(HealthDay News) — Canagliflozin is not associated with increased fracture risk versus glucagon-like peptide-1 (GLP-1) agonists for middle-aged patients with type 2 diabetes, according to a study published online in the Annals of Internal Medicine.
Michael Fralick, MD, from Brigham and Women’s Hospital in Boston, and colleagues estimated the risk for nonvertebral fracture among new users of canagliflozin versus a GLP-1 agonist using data from 2 commercial health care databases containing data on more than 70 million patients. A total of 79,964 patients with type 2 diabetes who initiated canagliflozin were propensity score-matched to 79,964 patients initiating GLP-1 agonist use (mean age, 55 years).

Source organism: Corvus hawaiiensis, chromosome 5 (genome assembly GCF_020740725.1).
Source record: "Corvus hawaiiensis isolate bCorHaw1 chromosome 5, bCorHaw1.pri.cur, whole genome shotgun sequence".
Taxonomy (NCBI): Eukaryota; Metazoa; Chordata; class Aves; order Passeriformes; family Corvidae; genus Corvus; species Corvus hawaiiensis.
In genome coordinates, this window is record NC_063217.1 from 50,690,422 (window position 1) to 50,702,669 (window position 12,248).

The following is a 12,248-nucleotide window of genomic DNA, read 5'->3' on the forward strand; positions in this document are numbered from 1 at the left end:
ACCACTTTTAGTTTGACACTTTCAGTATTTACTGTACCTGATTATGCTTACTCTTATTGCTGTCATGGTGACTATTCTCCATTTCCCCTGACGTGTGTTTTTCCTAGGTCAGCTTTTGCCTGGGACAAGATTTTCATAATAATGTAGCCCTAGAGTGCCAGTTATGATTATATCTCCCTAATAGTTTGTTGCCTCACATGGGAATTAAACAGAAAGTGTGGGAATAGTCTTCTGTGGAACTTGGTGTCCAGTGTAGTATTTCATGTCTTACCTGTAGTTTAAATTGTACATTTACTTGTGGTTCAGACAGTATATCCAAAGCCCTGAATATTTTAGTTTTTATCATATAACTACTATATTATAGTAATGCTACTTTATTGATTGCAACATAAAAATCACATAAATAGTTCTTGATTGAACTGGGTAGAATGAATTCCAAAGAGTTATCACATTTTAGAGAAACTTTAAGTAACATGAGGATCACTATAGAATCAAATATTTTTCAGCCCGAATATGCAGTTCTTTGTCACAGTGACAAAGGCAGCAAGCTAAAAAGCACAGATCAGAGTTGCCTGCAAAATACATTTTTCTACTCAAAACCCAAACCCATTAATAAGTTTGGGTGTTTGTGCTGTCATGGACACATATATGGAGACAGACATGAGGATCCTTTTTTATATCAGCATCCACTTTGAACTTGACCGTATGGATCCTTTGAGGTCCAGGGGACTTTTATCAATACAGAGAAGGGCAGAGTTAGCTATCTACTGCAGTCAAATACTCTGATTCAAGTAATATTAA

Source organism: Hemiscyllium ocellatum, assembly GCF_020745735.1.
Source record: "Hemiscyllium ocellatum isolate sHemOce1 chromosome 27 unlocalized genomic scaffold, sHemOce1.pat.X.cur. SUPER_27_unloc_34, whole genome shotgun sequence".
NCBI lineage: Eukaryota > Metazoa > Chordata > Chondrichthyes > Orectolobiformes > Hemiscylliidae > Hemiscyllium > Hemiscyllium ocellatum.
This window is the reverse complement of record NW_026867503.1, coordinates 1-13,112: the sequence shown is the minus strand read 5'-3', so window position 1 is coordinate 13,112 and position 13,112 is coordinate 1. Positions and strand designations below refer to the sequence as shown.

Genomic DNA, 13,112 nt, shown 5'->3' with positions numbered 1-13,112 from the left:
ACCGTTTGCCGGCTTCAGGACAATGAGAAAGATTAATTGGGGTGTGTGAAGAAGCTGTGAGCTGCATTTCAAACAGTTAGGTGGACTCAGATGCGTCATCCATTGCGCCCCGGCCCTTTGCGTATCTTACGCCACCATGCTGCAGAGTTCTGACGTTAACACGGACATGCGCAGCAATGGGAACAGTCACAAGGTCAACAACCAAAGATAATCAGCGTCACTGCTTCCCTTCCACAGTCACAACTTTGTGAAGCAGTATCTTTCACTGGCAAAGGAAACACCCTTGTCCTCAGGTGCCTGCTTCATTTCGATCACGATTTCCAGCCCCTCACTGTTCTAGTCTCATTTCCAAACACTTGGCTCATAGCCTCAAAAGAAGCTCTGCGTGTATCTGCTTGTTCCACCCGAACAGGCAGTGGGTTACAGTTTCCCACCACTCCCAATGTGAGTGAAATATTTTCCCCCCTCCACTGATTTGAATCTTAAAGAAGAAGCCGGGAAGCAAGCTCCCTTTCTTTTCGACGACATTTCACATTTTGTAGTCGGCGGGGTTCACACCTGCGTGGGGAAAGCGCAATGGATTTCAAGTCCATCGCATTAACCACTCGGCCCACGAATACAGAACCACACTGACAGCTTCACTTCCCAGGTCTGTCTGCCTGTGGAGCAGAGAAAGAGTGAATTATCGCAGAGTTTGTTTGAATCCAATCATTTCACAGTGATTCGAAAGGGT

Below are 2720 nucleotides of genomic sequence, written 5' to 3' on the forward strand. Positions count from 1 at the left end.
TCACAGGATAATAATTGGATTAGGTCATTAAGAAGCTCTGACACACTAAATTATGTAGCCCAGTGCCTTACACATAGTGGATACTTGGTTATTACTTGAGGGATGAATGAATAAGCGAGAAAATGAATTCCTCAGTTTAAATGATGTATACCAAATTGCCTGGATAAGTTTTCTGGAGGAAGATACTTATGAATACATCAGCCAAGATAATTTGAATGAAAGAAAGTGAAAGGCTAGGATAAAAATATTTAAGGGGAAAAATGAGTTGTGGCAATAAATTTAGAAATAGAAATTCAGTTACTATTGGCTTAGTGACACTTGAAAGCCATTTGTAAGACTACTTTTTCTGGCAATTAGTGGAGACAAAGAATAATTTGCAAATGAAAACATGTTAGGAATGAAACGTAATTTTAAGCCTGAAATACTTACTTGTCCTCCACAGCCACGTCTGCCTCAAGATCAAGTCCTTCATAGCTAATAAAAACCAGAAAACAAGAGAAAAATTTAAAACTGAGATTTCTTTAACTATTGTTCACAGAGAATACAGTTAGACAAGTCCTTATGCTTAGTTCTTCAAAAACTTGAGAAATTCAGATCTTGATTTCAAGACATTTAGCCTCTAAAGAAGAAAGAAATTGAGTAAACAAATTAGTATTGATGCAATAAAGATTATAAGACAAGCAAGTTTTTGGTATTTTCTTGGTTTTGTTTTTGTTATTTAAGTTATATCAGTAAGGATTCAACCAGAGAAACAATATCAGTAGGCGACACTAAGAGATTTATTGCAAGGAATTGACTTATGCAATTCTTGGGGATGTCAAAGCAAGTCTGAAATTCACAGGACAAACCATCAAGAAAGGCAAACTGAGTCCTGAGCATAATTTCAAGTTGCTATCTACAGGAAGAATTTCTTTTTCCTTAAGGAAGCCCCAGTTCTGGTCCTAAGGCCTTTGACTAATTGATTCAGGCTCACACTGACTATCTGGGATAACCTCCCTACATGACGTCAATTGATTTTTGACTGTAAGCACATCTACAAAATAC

The researchers found that the primary outcome (composite end point of humerus, forearm, pelvis, or hip fracture requiring intervention) was similar for canagliflozin and GLP-1 agonists (2.2 and 2.3 events, respectively, per 1,000 person-years), with an overall hazard ratio of 0.98 (95% confidence interval, 0.75 to 1.26). They observed a similar risk for pelvic, hip, humerus, radius, ulna, carpal, metacarpal, metatarsal, or ankle fracture for canagliflozin and GLP-1 agonists (14.5 and 16.1 events, respectively, per 1000 person-years; overall hazard ratio, 0.92; 95% confidence interval, 0.83 to 1.02).
“These results should be reassuring to patients and physicians who are considering the potential risks and benefits of canagliflozin,” the authors write.
Several authors disclosed financial ties to the pharmaceutical industry.